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August 02, 1992|Rick Bass | Rick Bass is an essayist and author who lives in Troy, Mont. His latest book is "Winter: A Journey to Montana," published by Seymour Lawrence

I spend the mornings locked in my little pack-rat office, writing letters to the congressmen in D.C. who will decide the fate of public lands up here. * In the afternoons, to calm my rage and sorrow, I get out and go hiking--crawling through the cedar jungles, stumbling clumsily down ravines into trickling streams and then climbing, all afternoon, to some windy peak of God, so that I can get a view of my valley--of what's here, and of what's gone. * What's here on this cold but sunny June day in the Yaak Valley--the most northwestern valley in Montana, the farthest reach of this country's northern Rockies--is a small stretch of land without roads. Despite this valley's and this forest's (Kootenai National Forest's) history of having produced, year after year, the most timber in the state of Montana--the giant trees being cut rapacity long before any of us were born--there is still a little roadless area left. * I get wound up like this. What I mean to say is there's not any protected wilderness in this strange, wonderful valley. A few of the local conservation groups are trying to pass a Montana wilderness act (Montana and Idaho are the only two heavy logging states that haven't yet passed such an act; they've been trying for more than 20 years now), and it's a battlefield. Logging activists have dug at the tender wound of job security. Mechanization in the mills and a soft market for timber have at times pushed unemployment above 20% in my county, Lincoln County. * It's a brutal time here, right now. Often there is barbaric rage--on both sides. * What I mean to say is, I spend the mornings writing letters--by God, I'll smother those sons-of-bitches with the sheer volume of my mail, my letters and postcards if nothing else; if not the truth and reason of what I tell, then the mass of it. * Most of northwestern Montana, and certainly most of my tiny, wild valley, has already been logged, over and over again--but a small portion hasn't; and what the proposed Montana wilderness act wants to decide is this: which undeveloped parts of the federal lands we will release to the local private interests--chum, raw meat to the sharks. And then, from that same question: What areas of the federal lands do we protect from road building and logging? * Some groups up here got together to form a compromise (the Kootenai-Lolo Accords), a local solution to a federal problem. There's some big timber in these last few remaining roadless areas, and until some act is passed, it's "tied up" under President Jimmy Carter's (remember him?) Roadless Area Review and Evaluation Program.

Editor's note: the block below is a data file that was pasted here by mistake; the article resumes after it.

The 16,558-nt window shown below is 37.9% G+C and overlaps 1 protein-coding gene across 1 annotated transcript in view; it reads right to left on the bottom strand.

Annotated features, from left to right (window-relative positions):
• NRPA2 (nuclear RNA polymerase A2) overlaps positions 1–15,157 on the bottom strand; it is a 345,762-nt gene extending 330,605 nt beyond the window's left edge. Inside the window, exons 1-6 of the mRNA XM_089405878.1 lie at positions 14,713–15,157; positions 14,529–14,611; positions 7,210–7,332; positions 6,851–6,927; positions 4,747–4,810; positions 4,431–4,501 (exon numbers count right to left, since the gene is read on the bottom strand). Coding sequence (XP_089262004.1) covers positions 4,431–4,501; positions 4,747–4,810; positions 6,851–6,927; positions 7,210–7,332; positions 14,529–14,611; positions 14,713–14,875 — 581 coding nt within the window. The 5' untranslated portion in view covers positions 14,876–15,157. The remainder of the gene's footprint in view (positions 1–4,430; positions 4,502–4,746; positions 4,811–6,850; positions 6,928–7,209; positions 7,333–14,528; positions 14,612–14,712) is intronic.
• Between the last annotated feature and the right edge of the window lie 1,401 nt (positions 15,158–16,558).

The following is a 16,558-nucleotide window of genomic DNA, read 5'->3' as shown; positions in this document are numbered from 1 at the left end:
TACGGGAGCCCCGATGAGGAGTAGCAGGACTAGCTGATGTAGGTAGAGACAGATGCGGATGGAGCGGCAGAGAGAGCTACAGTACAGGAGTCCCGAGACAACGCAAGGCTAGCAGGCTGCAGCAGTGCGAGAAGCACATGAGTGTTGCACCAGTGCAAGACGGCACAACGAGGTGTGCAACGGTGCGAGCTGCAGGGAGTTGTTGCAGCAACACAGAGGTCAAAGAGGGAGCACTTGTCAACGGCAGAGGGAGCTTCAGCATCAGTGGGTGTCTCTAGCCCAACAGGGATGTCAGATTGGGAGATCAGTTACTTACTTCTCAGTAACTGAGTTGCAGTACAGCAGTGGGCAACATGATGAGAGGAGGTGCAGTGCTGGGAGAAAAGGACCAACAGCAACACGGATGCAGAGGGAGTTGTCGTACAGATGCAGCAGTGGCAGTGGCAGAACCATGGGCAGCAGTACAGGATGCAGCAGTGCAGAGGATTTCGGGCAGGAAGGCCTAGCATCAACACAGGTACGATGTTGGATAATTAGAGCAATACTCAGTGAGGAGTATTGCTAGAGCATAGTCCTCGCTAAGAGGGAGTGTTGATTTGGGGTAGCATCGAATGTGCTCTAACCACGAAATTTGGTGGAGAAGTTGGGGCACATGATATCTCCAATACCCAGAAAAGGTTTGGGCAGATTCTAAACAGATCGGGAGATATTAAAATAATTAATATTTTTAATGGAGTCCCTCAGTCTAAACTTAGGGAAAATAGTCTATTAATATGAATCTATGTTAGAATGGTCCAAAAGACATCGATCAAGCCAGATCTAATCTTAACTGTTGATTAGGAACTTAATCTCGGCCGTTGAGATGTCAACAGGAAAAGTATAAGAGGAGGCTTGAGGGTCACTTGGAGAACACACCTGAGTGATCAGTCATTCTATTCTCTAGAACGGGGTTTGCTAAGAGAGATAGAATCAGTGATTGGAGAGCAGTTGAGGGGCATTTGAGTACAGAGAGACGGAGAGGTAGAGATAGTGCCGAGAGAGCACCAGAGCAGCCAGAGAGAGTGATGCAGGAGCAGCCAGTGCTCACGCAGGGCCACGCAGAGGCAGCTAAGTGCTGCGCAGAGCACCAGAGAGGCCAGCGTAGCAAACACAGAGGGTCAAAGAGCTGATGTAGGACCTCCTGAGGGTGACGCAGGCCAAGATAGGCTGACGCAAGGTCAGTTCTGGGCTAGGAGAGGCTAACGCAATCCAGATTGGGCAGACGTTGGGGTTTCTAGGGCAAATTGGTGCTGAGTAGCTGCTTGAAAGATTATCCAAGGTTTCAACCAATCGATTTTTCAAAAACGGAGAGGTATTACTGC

Los Angeles Times Sunday October 4, 1992 Home Edition Los Angeles Times Magazine Page 4 Times Magazine Desk 1 inches; 31 words Type of Material: Correction
For the Record: The article "On Grizzly Peak" (by Rick Bass, Aug. 2) incorrectly identified Montana's Lincoln County as the largest by land size in that state. Actually, several Montana counties exceed Lincoln in area.

If an act is passed, the sawmills could rush in--a land swarm--and build roads leading to those last big trees.

And in selling out those areas, we, the conservation community (in Lincoln County, "environmentalist" is the worst epithet imaginable) would get, via compromising, to protect and preserve--forever--a few wild places. Not so much for us, but for our children and children's children--and for the wild things.

The local groups that participated in forming this compromise made a small wish list of the 10 (a nice even number) favorite spots in this part of northwestern Montana.

It was almost entirely political, the conservationists hedging bets, trying to guess what areas the private loggers wouldn't miss too much--rock, snow and ice--as if it were the loggers' domain and not the country's to begin with. And truth be told, in some ways it is the loggers' domain; the strength of history and culture provides a chitinous overgrowth that can easily encrust justice and reality. The past can dominate the present.

What the compromising groups came up with was this: Ninety-eight percent of the area's available timber base would be set open to the hounds of logging, to the saws and dozers, and 2% of the timber would be protected for little babies--babies not even born--a new history, or the edge of a new history.

And in the present proposal, my valley--the Yaak--wasn't included, even though it was covered in the accords. Buckhorn Ridge and Northwest Peaks and Mt. Baldy (get it?) were designated as "Special Management Areas" ( not wilderness), meaning they could still be made available for, among other things, mining. But not even bald-ass Grizzly Peak, nor holy, wild and windy Flatiron Mountain, nor grizzly-beloved Roderick Mountain were offered as wilderness. Not one acre in this wild rain forest of a valley, the only valley in Montana like it, is proposed for wilderness in the bill now before the U.S. House of Representatives.

The bill, officially, the Montana National Forest Management Act, is being whisked along the fast track beneath the shadow of Judgment Day: the fall elections. Cut loose all 100% of Yaak's timber to logging. Not 98% or 99% but 100%. Get what you can and poison the rest.

Not a single acre, out of 265,000 wild ones.

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